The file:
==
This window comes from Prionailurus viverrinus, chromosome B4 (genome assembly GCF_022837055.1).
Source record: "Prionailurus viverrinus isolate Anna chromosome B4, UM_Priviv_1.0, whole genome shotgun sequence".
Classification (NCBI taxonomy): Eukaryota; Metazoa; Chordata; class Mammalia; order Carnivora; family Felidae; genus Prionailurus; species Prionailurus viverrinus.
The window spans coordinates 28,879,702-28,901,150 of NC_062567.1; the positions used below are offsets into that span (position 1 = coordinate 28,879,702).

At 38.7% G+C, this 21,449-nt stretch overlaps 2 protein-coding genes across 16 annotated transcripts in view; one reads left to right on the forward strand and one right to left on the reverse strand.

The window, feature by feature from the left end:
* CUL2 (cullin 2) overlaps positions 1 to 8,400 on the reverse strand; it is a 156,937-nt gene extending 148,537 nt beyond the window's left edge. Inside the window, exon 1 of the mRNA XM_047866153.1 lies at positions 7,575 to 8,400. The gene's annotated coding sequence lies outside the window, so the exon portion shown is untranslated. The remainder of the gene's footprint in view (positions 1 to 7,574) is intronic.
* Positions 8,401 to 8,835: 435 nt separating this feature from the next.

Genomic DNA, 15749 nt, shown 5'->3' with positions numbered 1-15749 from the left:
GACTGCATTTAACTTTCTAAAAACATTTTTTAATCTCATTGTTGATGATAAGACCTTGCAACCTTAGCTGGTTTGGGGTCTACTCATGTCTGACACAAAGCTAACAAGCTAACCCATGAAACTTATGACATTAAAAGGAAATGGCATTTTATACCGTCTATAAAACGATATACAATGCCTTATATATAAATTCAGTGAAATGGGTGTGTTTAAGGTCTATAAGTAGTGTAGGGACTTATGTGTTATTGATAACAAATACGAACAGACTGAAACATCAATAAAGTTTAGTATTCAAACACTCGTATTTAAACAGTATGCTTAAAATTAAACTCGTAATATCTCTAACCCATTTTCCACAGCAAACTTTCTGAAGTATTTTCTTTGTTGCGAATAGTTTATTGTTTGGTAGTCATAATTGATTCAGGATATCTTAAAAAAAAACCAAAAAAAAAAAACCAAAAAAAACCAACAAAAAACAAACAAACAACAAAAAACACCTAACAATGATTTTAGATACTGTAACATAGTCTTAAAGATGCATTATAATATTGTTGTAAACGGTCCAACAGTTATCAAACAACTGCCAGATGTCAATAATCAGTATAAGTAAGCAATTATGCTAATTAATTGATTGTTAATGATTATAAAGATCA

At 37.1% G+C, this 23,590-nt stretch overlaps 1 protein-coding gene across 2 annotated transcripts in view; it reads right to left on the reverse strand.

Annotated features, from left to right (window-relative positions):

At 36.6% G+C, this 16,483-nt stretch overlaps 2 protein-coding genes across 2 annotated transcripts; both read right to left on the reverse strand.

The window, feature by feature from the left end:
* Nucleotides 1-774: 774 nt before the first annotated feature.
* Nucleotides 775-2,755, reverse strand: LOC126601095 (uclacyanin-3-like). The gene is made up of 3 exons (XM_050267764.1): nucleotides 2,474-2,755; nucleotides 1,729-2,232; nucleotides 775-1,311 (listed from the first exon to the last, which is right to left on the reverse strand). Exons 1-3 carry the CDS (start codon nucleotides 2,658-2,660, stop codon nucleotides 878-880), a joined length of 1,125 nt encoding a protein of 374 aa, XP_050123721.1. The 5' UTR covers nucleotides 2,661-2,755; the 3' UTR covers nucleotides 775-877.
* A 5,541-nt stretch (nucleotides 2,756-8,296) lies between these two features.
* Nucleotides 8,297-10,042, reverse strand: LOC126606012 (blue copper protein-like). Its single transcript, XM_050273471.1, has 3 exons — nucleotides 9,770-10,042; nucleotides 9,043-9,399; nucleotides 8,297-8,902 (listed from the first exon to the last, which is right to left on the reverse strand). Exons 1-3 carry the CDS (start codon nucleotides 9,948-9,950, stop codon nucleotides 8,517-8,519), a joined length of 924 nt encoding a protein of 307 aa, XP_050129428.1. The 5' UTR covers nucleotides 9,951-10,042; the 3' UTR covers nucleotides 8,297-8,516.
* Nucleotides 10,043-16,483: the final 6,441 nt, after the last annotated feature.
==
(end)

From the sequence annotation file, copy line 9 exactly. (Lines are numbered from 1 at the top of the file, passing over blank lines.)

Genomic DNA, 15749 nt, shown 5'->3' with positions numbered 1-15749 from the left: